Clay County data busters learn job skills at SJR State
In a class recently taught at St. Johns River State College, 17 Clay County high school students listened intently as SJR State Professor Don Lafond talked about career interview skills. Pairing up, one teen played the interviewer and another the interviewee while others observed until it was their turn to assume one of the interviewing roles. A tone of professionalism filled the air as questions such as "What is your biggest strength? Can you describe a situation in your past where you learned from a mistake? What is the most important thing you are looking for in a job?” and “Why should we hire you?” were asked. The answers were strong and expressed with confidence. Clearly, these students had been absorbing the career-related lessons taught to them during a six-week learning opportunity provided by the Northeast Florida Community Action Agency, Inc.
Established in 1965, NFCAA combats poverty in Northeast Florida by “helping people help themselves to become stable, self-sufficient and contributing members of the community.” As part of NFCAA's signature youth Data Busters summer program, students ages 14-17 get a head start on preparing for the workplace through classroom instruction. Upon acceptance into the program, up to 20 Clay County students learn self-sufficiency while being exposed to college, explained Lekonda Rich, who serves as the liaison between NFCAA and SJR State. “Businesses here in the city also partner with NFCAA to allow the students to work (for wages) in the field of their choice, and St. Johns partners with the classroom side of the process, giving the students skills in computer literacy, resume skills, interviewing and more," she stated.
According to Rich, high school students are accepted into the Data Busters program based on "teacher recommendations, grades, and themselves. They have to complete a questionnaire, sharing their future aspirations and the steps they are currently taking toward their goals. They should strive to show how much they would like to receive this opportunity that is specifically designed to benefit them and their future,” Rich explained.
Alexis Franklin, 15, who attends Fleming Island High School, has found the Data Busters experience to be very helpful. After participating in a mock interview with a Data Busters classmate, 15-year-old Marcus Michael from Orange Park High, Franklin said, “It helped prepare me for a real job and to know what to look for in an interview.” Michael agreed. “It has helped to prepare me for the future. When I go to my first interview, I can now feel prepared and be comfortable," he said. Michael added that confusion about the job-search process has been clarified for him, thanks to the Data Busters program.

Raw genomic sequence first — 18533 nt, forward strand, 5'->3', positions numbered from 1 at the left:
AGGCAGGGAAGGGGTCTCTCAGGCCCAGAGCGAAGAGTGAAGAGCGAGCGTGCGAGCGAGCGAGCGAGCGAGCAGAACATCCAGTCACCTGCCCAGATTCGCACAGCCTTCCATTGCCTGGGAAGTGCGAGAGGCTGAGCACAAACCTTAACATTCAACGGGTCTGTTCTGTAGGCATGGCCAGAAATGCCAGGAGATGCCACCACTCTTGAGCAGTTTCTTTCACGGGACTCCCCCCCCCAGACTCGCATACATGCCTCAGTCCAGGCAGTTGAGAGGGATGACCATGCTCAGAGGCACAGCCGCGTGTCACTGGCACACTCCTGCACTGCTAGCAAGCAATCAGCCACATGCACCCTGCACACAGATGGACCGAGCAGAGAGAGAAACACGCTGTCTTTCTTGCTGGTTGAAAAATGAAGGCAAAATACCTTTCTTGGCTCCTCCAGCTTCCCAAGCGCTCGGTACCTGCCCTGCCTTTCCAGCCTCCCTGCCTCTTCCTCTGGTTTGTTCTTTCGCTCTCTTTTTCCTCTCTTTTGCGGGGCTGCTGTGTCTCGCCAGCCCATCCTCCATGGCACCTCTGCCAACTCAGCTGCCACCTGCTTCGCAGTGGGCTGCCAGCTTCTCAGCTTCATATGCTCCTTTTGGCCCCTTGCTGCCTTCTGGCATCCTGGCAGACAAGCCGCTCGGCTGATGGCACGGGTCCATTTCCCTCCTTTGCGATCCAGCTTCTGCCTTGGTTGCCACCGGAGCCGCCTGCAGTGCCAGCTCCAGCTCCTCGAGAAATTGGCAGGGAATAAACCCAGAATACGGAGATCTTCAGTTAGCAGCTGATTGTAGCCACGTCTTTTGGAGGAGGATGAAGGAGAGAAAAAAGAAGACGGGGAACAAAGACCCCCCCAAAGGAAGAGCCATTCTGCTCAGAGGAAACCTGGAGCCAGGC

But were Franklin, Michael and other Data Busters as confident on the first day of their summer program as they were on the day in which they practiced interviewing skills?
"Initially, the group was apprehensive," said Rich, but Professor Don (Lafond) quickly helped to alleviate their anxiety. "Having a professor such as Professor Don, who’s energetic and open to working with this age group, made them extremely comfortable. They moved from apprehension to achievement. They took everything he was offering and pocketed it. He makes the content so realistic and current for them,” Rich stated.
Lafond, who teaches both Applications Software and Life Skills to SJR State students, said he thoroughly enjoys teaching the Data Busters. “Seven years ago, I was lucky enough to be selected to teach this program, since I already teach in this curriculum,” he said.
In addition to learning career-related skills, Rich is thrilled that the Data Busters also gain exposure to aspects of college life during this summer opportunity. “They get to utilize the classroom, the professor, and the space,” she said with great enthusiasm. During classroom breaks, the students enjoy the recreational side of college by playing games such as ping-pong and pool in the College’s Student Center.
"I believe we all have the same mission for them,” said Rich. “Parents want to see them grow; society wants to see them grow; we all just want to see them grow, and this is a great step in their growth.”
“These students have just been wonderful,” said Lafond. “All of them have an extremely positive attitude. I can really tell that they’re looking to improve themselves, and that’s why they’re in the program. It’s my pleasure to be able to help them attain their goals.”
Clay County high school students Marcus Michael, left, and Alexis Franklin, right, practice job interviewing skills while Johnna Brady observes during a six-week job-skills class at SJR State. The opportunity is provided by the Northeast Florida Community Action Agency’s signature youth Data Busters summer program.
Clay County high school students Marcus Michael, left, and Johnna Brady, right, practice job interviewing skills during a six-week job-skills class at SJR State as part of the Northeast Florida Community Action Agency’s signature youth Data Busters summer program.
Clay County high school students Essence Franklin, left, and Shalandra Lloyd, right, practice job interviewing skills while classmates and SJR State Professor Don Lafond look on during a six-week job-skills class at SJR State. The opportunity is part of the Northeast Florida Community Action Agency’s signature youth Data Busters summer program.
Clay County high school students participate in a six-week job-skills class at SJR State as part of the Northeast Florida Community Action Agency’s signature youth Data Busters summer program.
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